The image produced is a strong proof of Einstein’s Theory of Relativity, say experts
Over 300 scientists from across the globe have captured the image of Sagittarius A* (Sgr A*), the supermassive black hole sitting in the heart of the Milky Way galaxy — about 27,000 light-years away from the Earth.
Sgr A*, which is about four million times the mass of our sun, is starving, scientists said. Supermassive black holes typically feed on dust and gas from their surroundings.
It is like the black hole is eating one grain of rice every million years, Sara Issaoun, NASA Einstein Fellow at the Harvard & Smithsonian Center for Astrophysics, Boston, United States, said in a press briefing. She was a part of the international Event Horizon Telescope (EHT) group that imaged the black hole.
The image produced is a strong proof of Einstein’s Theory of Relativity, which had predicted that a massive yet compact object occupying the centre of the galaxy, Preeti Kharb from the National Centre for Radio Astrophysics, Tata Institute of Fundamental Research, told Down To Earth.
Although we cannot see the black hole itself because it is entirely dark, glowing gas around it reveals a tell-tale signature: A dark central region (called a shadow) surrounded by a bright ring-like structure, the EHT researchers noted.
The image is thanks to eight radio telescopes located in remote corners of the world, which combined to form a single ‘Earth-sized’ virtual telescope called EHT.
A thick cloud of gas and dust envelopes Sgr A*, preventing ordinary telescopes from viewing it. Radio telescopes, on the other hand, allow astronomers to observe the naturally occurring radio waves emitted from stars, planets, galaxies, clouds of dust and molecules of gas.
The EHT observed our supermassive galaxy on multiple nights in 2017, collecting data for many hours in a row. The researchers collected 6,000 terabytes of data from this exercise.
They fed the data into a supercomputer, which analysed the information to create a high-resolution image of the black hole, according to the researchers.
This announcement comes three years after scientists produce the first-ever image of a black hole, M87*, which is 500 times more massive and 2,000 times more distant. M87 is a part of the Messier 87 galaxy, about 53.49 million light-years away from the Earth.
“Sagittarius A*and M87* are different, but the former is more common in the universe,” Kharb pointed out. “Most galaxies in the universe are supposed to host black holes like the one in our galaxy,” the expert said.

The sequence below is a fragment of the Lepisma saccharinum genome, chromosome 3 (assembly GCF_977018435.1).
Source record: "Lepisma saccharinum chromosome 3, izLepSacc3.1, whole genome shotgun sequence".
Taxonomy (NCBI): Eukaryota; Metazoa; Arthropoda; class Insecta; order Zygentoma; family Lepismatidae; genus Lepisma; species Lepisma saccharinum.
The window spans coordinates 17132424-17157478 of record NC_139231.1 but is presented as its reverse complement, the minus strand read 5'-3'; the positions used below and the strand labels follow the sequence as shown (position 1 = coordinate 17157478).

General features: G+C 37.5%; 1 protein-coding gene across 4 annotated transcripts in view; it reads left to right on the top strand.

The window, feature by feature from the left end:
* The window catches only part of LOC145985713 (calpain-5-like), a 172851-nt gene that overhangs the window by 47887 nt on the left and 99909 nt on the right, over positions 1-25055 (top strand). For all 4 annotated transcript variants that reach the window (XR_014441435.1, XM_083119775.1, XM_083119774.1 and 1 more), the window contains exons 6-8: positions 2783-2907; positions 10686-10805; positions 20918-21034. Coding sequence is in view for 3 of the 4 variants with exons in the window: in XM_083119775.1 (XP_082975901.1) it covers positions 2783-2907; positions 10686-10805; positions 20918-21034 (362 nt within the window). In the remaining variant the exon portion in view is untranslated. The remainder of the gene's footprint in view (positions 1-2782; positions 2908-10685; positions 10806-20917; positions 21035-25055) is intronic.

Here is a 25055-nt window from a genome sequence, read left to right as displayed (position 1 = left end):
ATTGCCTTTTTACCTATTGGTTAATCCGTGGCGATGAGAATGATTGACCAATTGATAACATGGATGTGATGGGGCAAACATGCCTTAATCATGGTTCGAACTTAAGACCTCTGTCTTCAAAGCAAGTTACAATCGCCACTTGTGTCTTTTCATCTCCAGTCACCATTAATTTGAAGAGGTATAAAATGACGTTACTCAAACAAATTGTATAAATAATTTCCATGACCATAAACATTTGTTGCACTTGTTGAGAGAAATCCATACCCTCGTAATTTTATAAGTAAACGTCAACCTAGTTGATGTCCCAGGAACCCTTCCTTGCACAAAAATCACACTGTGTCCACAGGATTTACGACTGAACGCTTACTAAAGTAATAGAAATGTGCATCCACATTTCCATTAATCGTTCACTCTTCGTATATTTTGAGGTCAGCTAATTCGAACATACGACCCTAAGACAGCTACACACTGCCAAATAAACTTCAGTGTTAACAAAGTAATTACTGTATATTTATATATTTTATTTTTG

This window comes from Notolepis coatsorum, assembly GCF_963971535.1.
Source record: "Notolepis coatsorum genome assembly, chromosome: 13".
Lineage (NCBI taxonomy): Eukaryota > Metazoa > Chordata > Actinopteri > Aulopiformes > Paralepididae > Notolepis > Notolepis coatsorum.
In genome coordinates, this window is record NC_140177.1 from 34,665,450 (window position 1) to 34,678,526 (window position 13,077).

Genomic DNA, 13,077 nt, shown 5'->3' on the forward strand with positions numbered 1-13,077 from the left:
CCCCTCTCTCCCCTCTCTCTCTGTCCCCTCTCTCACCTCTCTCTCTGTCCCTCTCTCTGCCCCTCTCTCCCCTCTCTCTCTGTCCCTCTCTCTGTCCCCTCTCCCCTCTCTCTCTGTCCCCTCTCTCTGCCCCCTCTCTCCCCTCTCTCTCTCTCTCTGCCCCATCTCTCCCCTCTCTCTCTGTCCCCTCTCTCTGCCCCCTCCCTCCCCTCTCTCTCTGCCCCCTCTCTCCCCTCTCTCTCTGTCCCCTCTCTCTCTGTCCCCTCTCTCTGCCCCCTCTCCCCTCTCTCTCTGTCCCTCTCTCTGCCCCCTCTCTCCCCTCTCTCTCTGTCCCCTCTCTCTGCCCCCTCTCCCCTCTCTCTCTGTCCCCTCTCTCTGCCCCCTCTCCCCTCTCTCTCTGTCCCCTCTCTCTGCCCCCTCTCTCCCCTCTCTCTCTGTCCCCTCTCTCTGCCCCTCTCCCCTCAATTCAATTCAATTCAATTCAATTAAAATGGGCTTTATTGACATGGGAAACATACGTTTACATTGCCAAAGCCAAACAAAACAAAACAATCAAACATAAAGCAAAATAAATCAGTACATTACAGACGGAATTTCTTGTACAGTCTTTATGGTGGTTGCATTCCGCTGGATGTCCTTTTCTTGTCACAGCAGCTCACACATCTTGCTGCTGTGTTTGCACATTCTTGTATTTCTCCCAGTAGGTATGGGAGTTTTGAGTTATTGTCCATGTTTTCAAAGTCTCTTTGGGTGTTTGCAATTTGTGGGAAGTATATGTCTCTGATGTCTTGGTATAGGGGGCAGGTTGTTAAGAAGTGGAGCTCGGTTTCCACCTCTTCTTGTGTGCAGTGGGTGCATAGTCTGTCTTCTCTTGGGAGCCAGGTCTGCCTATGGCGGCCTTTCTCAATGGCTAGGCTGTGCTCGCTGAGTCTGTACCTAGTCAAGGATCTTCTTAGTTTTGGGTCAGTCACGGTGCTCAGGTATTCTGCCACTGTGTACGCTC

However, despite the differences between the two black holes, they share resemblances, surprising researchers.
“We have two completely different types of galaxies and two very different black hole masses, but close to the edge of these black holes, they look amazingly similar,” Sera Markoff, co-chair of the EHT Science Council and a professor of theoretical astrophysics at the University of Amsterdam, the Netherlands, said.
This is because Sgr A* is smaller but closer while M87 is bigger but distant, Kharb said.
Also, the environment around Sgr A* is more dynamic, posing challenges for experts trying to image it. M87*, in contrast, was relatively easier, experts said.
The gas in the vicinity of the black hole takes days to weeks to orbit the larger M87* and minutes in the much smaller Sgr A*. This means the brightness and pattern of the gas around Sgr A* were changing rapidly, EHT scientist Chi-kwan (‘CK’) Chan, from Steward Observatory and Department of Astronomy and the Data Science Institute of the University of Arizona, US, said.
“It is a bit like trying to take a clear picture of a puppy quickly chasing its tail, he added.
The EHT team will continue spying on the Sgr A*. “The current image is the average image. They will get another average picture a couple of years from now,” Kharb said.
“The group will compare the two and create a movie that captures the motion of the gas around the black hole,” she added.
The EHT is adding more telescopes to its network. The ongoing expansion and significant technological upgrades will allow scientists to share even more impressive images and movies of black holes in the near future, the EHT scientists said in a press note.
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